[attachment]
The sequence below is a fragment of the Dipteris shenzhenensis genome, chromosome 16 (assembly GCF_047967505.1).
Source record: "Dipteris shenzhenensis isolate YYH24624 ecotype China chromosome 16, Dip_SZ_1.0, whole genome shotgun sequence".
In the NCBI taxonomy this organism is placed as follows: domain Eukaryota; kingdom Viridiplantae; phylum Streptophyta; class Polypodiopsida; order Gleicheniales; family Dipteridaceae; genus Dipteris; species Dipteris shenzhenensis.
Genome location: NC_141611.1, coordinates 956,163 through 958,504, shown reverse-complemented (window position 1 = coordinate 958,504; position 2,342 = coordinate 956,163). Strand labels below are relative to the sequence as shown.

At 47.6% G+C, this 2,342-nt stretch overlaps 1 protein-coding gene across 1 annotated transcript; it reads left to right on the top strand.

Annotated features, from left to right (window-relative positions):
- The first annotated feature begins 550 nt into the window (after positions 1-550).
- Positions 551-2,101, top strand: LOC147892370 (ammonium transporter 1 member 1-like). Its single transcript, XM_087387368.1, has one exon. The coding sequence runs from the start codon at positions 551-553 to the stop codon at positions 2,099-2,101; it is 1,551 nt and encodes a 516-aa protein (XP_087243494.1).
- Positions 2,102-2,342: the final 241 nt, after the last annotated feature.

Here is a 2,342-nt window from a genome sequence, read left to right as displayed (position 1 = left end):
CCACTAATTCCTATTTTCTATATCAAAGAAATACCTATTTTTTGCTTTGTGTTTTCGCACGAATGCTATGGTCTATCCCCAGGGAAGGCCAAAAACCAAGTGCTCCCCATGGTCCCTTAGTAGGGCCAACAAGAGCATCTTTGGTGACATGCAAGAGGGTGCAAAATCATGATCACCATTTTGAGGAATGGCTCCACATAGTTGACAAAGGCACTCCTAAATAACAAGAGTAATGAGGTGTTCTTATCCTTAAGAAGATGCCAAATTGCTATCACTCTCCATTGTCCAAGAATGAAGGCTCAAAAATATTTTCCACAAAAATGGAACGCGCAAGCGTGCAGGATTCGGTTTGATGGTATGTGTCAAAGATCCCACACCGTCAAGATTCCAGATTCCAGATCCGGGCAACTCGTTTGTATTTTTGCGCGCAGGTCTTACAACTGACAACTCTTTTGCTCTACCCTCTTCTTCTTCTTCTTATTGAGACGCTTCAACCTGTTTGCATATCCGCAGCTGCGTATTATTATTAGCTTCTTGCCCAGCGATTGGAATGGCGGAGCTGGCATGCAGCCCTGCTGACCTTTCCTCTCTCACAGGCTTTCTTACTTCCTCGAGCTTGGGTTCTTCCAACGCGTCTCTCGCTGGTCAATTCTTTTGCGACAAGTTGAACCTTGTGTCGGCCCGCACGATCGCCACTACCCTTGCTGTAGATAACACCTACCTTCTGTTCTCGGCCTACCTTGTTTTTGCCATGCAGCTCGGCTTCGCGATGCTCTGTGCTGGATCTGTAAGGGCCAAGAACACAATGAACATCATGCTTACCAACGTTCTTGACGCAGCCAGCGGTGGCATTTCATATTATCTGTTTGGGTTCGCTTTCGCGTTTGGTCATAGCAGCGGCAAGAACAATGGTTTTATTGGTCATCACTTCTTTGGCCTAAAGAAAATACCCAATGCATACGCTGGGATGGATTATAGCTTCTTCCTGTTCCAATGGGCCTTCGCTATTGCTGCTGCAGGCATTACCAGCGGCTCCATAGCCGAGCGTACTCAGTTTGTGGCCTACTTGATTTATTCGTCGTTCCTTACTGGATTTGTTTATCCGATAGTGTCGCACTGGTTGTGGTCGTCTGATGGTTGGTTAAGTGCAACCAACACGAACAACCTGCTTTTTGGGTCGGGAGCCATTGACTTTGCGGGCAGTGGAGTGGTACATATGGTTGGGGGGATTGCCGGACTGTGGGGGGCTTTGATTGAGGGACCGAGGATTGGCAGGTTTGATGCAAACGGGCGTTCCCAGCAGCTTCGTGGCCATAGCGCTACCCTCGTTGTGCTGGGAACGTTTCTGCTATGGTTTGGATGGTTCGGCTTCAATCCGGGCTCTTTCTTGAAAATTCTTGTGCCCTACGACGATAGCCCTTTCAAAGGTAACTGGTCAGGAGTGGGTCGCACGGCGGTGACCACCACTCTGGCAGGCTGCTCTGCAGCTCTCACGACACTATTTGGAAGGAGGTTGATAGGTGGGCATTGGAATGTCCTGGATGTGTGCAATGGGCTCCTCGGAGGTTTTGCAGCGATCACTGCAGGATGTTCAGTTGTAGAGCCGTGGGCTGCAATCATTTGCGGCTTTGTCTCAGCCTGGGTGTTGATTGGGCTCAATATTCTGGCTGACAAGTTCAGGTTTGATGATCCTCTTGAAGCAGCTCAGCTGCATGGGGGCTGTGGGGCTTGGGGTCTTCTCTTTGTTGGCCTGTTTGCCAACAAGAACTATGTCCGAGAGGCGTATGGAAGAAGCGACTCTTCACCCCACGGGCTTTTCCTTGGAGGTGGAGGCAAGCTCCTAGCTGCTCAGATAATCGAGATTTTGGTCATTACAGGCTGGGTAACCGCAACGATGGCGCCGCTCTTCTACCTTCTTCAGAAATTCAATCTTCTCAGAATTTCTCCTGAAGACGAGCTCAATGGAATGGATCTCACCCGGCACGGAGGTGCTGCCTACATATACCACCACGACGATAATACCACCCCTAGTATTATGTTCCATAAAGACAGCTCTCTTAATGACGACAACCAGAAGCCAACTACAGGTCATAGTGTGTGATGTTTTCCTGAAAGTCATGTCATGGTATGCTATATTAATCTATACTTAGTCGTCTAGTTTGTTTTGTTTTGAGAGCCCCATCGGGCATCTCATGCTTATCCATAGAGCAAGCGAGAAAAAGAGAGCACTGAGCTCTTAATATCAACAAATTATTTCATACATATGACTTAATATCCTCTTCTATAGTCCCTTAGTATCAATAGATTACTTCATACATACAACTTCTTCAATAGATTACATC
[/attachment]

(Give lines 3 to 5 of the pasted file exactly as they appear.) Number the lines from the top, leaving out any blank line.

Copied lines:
In the NCBI taxonomy this organism is placed as follows: domain Eukaryota; kingdom Viridiplantae; phylum Streptophyta; class Polypodiopsida; order Gleicheniales; family Dipteridaceae; genus Dipteris; species Dipteris shenzhenensis.
Genome location: NC_141611.1, coordinates 956,163 through 958,504, shown reverse-complemented (window position 1 = coordinate 958,504; position 2,342 = coordinate 956,163). Strand labels below are relative to the sequence as shown.

At 47.6% G+C, this 2,342-nt stretch overlaps 1 protein-coding gene across 1 annotated transcript; it reads left to right on the top strand.